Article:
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Where Do I Start?

I have the odd job combination of being both a morning radio show co-host and a Bible teacher. Since

90.9 KCBI plays both Christian music and teaching programs it’s a happy marriage where one vocation often serves the other. Being in a relatively visible position, I field a lot of email and social media messages. This one is, by far, the most common:

I hear you talking about the Bible and I want to know more, but I don’t know where to start. So much of it makes no sense to me, but when I hear you talk about it, it comes to life. How do I do that?

I love answering this question because, for years, I was in the same boat. I started reading the New Testament in 7th grade—Matthew to Revelation— over and over and gained a moderate amount of understanding. But when I received a full Bible as a sophomore in high school and started on the Old Testament, things got dicey.

How could I reconcile the loving, self-sacrificing Jesus of the New Tes- tament with the dung-on-face-smear- ing (Malachi 2:3) God of the Old? Were they two different Gods? Did God somehow change after the cross? I wanted to know more but I didn’t know where to start.

I firmly believe that anyone can pick up the Scriptures and grow, regard- less of whether or not they’ve had any training. However, it’s good to have a working knowledge of what the Bible actually is if we are going to grasp what it means.

So here we go. You ready?


The Bible, at its most basic level, is a book of books. This masterpiece of literature has stood the test of time in regards to relevance. To date, it is still the number one bestselling, most read book of all time, with almost four billion copies sold in 2012. But the Bible is far more than a book. It is the written revelation of God given to us that we might know him and make him known.

The Bible is one book, but it is a col- lection of sixty-six individual books written over a span of around 1600 years on three different continents in three different languages (Hebrew, Aramaic, and Greek). The Holy Spirit inspired approximately forty different people to write our collection of Scrip- ture that covers a multi-genre span including historical narrative, poetry, songs, wise-sayings, and personal letters. Each of these separate works has its own theme that fits neatly into the over-arching theme of the Bible, which is this:


One of the best books I’ve read on understanding the Old Testament is a basic principle of Bible study:

We cannot know what the Scriptures mean for us until we first know what they meant to the original audience.

Before diving into to one of these books we need to ask some questions. When does this book take place; before the kingdom split, during the divided monarchy, or after the exile? Who was the prophet prophesying to: the united kingdom, the northern, or the south- ern? These answers can usually be found in the book’s introduction.


The entire Old Testament—the story of the birth, rise, and fall of Israel— points toward the one who is to come. By the time we get to the book of Mat- thew, the remnant is oppressed by the Roman Empire and depressed by their circumstances. The glory of the Lord has left the Temple (Ezek. 10) and the religious leaders have grown cold.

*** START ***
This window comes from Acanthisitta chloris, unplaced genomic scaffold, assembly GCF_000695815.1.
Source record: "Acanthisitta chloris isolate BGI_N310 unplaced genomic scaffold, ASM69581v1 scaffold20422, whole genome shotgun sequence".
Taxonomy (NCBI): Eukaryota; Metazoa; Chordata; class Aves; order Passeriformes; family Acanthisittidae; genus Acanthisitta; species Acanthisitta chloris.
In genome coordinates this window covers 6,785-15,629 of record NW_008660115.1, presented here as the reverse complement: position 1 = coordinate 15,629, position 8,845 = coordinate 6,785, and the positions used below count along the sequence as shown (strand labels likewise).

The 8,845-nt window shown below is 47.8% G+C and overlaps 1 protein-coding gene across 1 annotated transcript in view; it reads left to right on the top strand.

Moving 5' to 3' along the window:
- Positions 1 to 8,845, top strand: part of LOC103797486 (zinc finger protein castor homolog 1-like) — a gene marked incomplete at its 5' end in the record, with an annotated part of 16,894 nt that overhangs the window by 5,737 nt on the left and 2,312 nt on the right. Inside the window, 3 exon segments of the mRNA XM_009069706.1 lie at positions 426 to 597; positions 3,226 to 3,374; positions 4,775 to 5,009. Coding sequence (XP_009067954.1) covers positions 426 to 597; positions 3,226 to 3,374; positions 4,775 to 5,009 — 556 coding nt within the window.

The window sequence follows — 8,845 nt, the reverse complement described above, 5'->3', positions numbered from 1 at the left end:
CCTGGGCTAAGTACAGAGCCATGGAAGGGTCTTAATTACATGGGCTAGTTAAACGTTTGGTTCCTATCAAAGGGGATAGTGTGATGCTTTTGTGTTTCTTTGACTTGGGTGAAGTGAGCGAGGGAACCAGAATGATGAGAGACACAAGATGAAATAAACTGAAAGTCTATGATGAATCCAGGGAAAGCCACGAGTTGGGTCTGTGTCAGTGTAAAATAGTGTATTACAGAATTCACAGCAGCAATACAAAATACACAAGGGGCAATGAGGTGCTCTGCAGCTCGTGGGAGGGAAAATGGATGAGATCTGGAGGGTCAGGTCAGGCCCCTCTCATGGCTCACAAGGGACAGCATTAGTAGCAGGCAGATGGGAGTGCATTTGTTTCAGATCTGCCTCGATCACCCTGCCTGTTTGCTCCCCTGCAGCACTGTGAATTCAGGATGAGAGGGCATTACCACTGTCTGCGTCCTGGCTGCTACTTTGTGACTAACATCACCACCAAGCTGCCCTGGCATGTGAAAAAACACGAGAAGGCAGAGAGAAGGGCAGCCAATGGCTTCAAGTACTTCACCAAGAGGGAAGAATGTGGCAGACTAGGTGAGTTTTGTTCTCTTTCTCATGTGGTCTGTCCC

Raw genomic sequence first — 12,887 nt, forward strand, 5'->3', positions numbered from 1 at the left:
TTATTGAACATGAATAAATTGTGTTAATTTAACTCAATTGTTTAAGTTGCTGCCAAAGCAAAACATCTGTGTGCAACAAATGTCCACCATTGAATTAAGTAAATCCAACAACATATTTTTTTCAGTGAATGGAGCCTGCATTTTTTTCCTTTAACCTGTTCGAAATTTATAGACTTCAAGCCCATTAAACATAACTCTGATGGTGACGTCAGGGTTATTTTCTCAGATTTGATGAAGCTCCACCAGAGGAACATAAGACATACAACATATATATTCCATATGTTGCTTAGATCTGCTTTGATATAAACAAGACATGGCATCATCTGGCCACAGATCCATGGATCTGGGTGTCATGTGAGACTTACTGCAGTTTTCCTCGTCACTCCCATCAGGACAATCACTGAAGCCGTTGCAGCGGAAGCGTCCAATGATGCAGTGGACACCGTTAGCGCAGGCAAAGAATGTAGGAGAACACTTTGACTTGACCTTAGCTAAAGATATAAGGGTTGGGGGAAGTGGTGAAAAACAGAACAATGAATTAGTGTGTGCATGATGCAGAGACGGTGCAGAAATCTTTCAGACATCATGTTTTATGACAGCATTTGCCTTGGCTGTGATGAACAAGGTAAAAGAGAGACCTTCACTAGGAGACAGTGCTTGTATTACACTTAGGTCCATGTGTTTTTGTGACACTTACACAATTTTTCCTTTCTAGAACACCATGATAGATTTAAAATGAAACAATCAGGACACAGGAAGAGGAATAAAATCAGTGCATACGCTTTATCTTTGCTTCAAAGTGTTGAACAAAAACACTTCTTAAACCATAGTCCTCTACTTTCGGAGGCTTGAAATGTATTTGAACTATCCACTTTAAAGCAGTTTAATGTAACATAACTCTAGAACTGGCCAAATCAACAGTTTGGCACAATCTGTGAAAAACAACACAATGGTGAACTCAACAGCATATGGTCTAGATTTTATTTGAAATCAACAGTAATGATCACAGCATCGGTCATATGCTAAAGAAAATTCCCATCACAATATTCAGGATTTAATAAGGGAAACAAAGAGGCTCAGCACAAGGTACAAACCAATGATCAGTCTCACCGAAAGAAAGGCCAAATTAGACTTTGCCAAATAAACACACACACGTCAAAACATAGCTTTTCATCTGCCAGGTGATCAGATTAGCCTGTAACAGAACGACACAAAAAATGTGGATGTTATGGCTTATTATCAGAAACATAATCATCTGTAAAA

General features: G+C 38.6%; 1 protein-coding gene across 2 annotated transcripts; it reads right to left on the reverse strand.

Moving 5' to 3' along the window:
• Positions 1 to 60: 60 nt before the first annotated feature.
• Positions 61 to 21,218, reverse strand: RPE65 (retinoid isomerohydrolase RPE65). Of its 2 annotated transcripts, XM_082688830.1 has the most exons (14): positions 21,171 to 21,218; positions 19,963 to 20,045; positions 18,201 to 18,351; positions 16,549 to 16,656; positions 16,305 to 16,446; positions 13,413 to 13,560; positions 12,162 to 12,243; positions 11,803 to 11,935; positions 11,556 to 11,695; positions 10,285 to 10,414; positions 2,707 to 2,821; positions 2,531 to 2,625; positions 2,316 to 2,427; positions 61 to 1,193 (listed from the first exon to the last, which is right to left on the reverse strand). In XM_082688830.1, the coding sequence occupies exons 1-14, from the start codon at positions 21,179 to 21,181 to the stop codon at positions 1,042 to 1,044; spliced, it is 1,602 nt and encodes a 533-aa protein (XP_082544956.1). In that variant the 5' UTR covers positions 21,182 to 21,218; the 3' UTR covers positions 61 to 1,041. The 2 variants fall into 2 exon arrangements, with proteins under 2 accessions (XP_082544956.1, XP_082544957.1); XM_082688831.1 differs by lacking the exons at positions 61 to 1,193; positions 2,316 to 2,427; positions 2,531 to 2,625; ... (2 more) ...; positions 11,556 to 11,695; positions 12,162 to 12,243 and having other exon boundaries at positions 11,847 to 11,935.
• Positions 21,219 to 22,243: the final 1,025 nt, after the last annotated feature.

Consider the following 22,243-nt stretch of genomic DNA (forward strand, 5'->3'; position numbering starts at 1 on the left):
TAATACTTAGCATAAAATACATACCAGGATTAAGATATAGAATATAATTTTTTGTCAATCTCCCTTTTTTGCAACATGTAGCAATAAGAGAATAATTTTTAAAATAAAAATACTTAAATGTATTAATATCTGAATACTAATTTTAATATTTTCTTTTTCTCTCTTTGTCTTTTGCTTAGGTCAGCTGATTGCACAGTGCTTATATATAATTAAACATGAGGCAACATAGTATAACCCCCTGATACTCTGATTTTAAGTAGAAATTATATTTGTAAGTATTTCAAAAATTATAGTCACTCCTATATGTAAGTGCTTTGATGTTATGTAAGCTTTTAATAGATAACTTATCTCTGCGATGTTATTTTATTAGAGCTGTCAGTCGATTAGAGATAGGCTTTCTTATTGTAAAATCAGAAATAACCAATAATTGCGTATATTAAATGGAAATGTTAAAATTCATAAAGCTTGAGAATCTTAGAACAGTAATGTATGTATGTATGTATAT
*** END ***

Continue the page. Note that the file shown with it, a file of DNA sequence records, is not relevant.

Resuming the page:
And quietly, announcing himself only to lowly shepherds, the Messiah enters the world wrapped in flesh.

The Old Testament is the story of the birth, rise, and fall of Israel. The Gospels tell of the birth, ministry, and death of our Savior. The rest of the New Testament tells of the birth, rise, and spread of the early church.

The Old Testament points to the New Testament and the New Testament points back to the Old Testament, and both of them point to the future.

What started in the Garden of Eden was realized in the Garden of Geth- semane and will be actualized when Christ comes again in glory to usher in a new Heaven and Earth.

So that one day the People of God (all who call on the name of Jesus) will be in the place of God (the New Jerusa- lem) forever worshipping and enjoy- ing the manifest Presence of Christ Himself. Someday, through one of their descen- dents, all will be made right between God and his people.


Through the first seventeen books of the Old Testament, we travel with God’s chosen people, the nation of Israel, as they meet their God, devote themselves to him, fall away, come back, and are eventually exiled from their Promised Land in judgment. But the Promised One is never far from their minds, and God’s plan for his people culminates in the arrival of Jesus.


Many of the most oft-misquoted vers- es are pulled from sixteen Old Tes- tament books written by the proph- ets—men and women chosen by God to proclaim his message to his people. Sometimes they brought tidings of hope and comfort, other times words of dire warning.

Here we must employ Sandra L. Richter’s The Epic of Eden, where she describes Scripture as God’s rescue mission to reconcile his people back to himself. Richter puts it this way: God’s plan is for the people of God to live in the place of God wor- shipping and enjoying the Presence of God, and if you look closely, you’ll see this theme weaving itself throughout all of Scripture.

In the Garden of Eden, God’s people (Adam and Eve) lived in God’s place (paradise) and enjoyed his Presence. But the serpent deceived the woman; the man and woman disobeyed God by eating the fruit of the Tree of the Knowledge of Good and Evil, and they were evicted from his Presence. But God, in his mercy, had a plan that he set in place.

In Genesis 3:15 the Lord says, “I will put enmity between you and the woman, and between your offspring and her offspring; he shall bruise your head, and you shall bruise his heel.”

The man and woman have hope.

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